All of these truths that were formed from or before the foundation of the world anticipated many particulars. They looked to the perfect timing involving governments, peoples, and world conditions, not only singularly viewed, but how they would also simultaneously affect one another (Gal. 4: 4). It is certain that God foreknew these circumstances in which his truths would be revealed from the time of the forming of the world.

     The Ephesians were chosen in Him before the foundation of the world. Did God know before or at the time of Genesis one that many aeons later there would be people who would live in Asia in a principle city named Ephesus, some of whom would be saved? Yes, according to Ephesians 1: 4. Consider the teaching:

     "According as he hath chosen us in him before the foundation of the world, that we should be holy and without blame before him in love."

     This election or choosing took place "before the foundation of the world." Some, when pressed, admit this to be the case, but they explain this is "class predestination." The admission, notwithstanding, acknowledges the foreknowledge of God. When Paul was in Corinth and discouraged, Jesus appeared to him and said, "For I am with thee, and no man shall set on thee to hurt thee; for I have much people in this city" (Acts 18: 10). God knew, but how? This is the figure known as prolepsis, a matter is so certain that it is spoken of as already in existence. There were not "much people" of God in Corinth at the time. However, God knew the future and he knew that there would be. Eve was so named "because she was the mother of all living" and it was said of Jericho, "I have given into thine hand Jericho…" (Gen. 3: 20; Josh. 6: 2). Eve was not at the time the "mother of all living" and Joshua and his army had not taken Jericho (Gen. 4: ff; Josh. 6: 2ff.). God knew, though, that these matters would happen based on his foreknowledge (cp. Ps. 139: 16; Gal. 1: 15).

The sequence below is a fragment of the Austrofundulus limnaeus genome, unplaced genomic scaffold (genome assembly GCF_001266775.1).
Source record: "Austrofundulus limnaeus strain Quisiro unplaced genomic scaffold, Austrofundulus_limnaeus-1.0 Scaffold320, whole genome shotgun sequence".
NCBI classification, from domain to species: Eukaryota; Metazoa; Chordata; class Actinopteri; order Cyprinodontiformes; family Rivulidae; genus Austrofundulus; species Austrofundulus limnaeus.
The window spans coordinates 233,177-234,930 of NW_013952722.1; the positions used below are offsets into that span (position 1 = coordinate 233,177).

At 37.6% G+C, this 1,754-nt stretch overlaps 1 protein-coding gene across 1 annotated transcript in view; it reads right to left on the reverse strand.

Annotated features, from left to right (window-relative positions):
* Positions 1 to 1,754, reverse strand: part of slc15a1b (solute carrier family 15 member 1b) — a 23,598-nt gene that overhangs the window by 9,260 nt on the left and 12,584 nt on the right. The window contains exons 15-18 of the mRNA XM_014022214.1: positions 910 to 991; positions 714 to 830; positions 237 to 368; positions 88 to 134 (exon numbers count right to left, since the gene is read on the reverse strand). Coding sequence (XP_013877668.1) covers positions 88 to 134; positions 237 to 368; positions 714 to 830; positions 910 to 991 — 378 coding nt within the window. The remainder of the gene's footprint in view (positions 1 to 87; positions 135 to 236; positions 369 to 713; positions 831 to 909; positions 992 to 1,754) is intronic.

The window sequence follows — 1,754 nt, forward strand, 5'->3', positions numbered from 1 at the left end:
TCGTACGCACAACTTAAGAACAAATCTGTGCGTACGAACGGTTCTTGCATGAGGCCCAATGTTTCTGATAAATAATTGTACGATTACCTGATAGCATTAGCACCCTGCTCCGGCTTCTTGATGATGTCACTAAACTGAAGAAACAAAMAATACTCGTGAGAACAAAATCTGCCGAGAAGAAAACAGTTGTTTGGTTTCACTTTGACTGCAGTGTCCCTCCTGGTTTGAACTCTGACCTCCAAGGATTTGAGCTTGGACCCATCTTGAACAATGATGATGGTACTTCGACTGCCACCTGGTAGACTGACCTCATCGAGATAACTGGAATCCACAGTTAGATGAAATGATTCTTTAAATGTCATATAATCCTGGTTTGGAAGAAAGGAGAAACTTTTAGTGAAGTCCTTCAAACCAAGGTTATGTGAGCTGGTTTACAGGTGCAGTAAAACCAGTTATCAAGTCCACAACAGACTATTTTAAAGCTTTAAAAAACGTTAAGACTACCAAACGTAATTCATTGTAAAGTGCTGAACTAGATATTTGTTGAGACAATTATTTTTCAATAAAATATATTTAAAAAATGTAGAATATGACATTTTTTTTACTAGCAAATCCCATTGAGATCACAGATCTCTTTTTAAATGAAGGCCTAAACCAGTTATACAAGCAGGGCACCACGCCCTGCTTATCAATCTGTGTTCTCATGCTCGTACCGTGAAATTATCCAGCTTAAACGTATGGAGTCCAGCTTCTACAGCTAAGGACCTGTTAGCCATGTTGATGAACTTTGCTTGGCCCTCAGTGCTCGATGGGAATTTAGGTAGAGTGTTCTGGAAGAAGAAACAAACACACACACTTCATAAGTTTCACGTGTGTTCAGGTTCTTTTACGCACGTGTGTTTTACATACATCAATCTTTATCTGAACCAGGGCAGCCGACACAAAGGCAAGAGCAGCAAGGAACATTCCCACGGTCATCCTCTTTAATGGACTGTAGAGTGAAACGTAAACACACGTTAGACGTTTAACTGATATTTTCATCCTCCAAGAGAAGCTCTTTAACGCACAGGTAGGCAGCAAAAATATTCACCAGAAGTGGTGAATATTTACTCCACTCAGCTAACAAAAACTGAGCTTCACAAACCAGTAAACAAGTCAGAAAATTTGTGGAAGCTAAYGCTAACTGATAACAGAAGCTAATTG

The matter of Bible prophecy presupposes God's foreknowledge. The fact that God knew "Declaring the end from the beginning, and from ancient times the things that are not yet done" does not necessarily mean that God forced things to happen to the point of stripping men, the players, of freedom of choice. God's ability to look in the future and see what will be allowed him to make certain prophecies and then these prophecies be fulfilled with great exactitude. Calvinism de-emphasizes the wonder of prophecy because if God is a manipulator and controller, what is so wonderful about being able to tell the end from the beginning? On the other hand, if God does not possess foreknowledge but only makes an intelligent guess as to what will be, what is so special about this? The amazing thing is God's prophecies were often so unlikely to have come to pass that there could not have been intelligent guessing, only foreknowledge.

     There is a constant struggle in avoiding foreknowledge as presented by Augustinian Calvinism. There is an equal challenge in avoiding the over-reaction to Calvinism as seen in the example of Guy N. Woods. Foreknowledge does not equate to Calvinism, but foreknowledge is a biblical teaching. "For whom he did foreknow, he also did predestinate to be conformed to the image of his Son, that he might be the firstborn among many brethren" (Rom. 8: 29).   (For additional related reading, click on, "What is Calvinism?" and "Bible Predestination.")

     Addendum: There are three Greek words translated "world" in our English translations. They are: kosmos; aion; and oikoumene. These words admittedly have different nuances, which must be determined with usage. However, to say in general that kosmos means "age" and does not mean "world" or "earth," is to simplistically speak.